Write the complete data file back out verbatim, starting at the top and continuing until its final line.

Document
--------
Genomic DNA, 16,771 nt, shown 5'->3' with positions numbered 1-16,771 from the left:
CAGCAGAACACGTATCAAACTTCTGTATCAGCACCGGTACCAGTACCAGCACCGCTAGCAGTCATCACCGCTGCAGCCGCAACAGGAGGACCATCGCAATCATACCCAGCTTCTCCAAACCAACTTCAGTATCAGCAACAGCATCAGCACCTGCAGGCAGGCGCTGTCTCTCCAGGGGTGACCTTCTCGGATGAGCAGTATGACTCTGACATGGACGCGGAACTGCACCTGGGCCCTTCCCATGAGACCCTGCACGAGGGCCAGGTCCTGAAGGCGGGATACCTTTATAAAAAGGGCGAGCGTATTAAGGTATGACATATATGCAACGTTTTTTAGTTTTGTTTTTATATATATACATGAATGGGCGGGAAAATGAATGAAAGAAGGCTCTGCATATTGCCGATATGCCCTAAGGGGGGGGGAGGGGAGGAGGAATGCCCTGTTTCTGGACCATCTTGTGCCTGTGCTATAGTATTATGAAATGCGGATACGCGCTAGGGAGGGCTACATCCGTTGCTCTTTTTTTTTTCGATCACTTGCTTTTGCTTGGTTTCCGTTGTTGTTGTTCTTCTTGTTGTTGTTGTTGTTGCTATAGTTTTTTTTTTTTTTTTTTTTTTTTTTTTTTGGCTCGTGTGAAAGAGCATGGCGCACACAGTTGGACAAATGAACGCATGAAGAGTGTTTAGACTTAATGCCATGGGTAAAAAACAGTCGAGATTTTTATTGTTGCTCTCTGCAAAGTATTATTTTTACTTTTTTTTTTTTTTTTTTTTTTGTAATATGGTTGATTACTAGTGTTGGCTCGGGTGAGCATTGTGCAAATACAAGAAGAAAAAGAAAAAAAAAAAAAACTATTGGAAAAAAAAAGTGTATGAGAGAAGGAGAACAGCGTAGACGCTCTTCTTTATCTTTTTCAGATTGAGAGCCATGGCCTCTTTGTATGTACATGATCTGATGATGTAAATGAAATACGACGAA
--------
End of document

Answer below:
Genomic DNA, 16,771 nt, shown 5'->3' with positions numbered 1-16,771 from the left:
CAGCAGAACACGTATCAAACTTCTGTATCAGCACCGGTACCAGTACCAGCACCGCTAGCAGTCATCACCGCTGCAGCCGCAACAGGAGGACCATCGCAATCATACCCAGCTTCTCCAAACCAACTTCAGTATCAGCAACAGCATCAGCACCTGCAGGCAGGCGCTGTCTCTCCAGGGGTGACCTTCTCGGATGAGCAGTATGACTCTGACATGGACGCGGAACTGCACCTGGGCCCTTCCCATGAGACCCTGCACGAGGGCCAGGTCCTGAAGGCGGGATACCTTTATAAAAAGGGCGAGCGTATTAAGGTATGACATATATGCAACGTTTTTTAGTTTTGTTTTTATATATATACATGAATGGGCGGGAAAATGAATGAAAGAAGGCTCTGCATATTGCCGATATGCCCTAAGGGGGGGGGAGGGGAGGAGGAATGCCCTGTTTCTGGACCATCTTGTGCCTGTGCTATAGTATTATGAAATGCGGATACGCGCTAGGGAGGGCTACATCCGTTGCTCTTTTTTTTTTCGATCACTTGCTTTTGCTTGGTTTCCGTTGTTGTTGTTCTTCTTGTTGTTGTTGTTGTTGCTATAGTTTTTTTTTTTTTTTTTTTTTTTTTTTTTTGGCTCGTGTGAAAGAGCATGGCGCACACAGTTGGACAAATGAACGCATGAAGAGTGTTTAGACTTAATGCCATGGGTAAAAAACAGTCGAGATTTTTATTGTTGCTCTCTGCAAAGTATTATTTTTACTTTTTTTTTTTTTTTTTTTTTTGTAATATGGTTGATTACTAGTGTTGGCTCGGGTGAGCATTGTGCAAATACAAGAAGAAAAAGAAAAAAAAAAAAAACTATTGGAAAAAAAAAGTGTATGAGAGAAGGAGAACAGCGTAGACGCTCTTCTTTATCTTTTTCAGATTGAGAGCCATGGCCTCTTTGTATGTACATGATCTGATGATGTAAATGAAATACGACGAA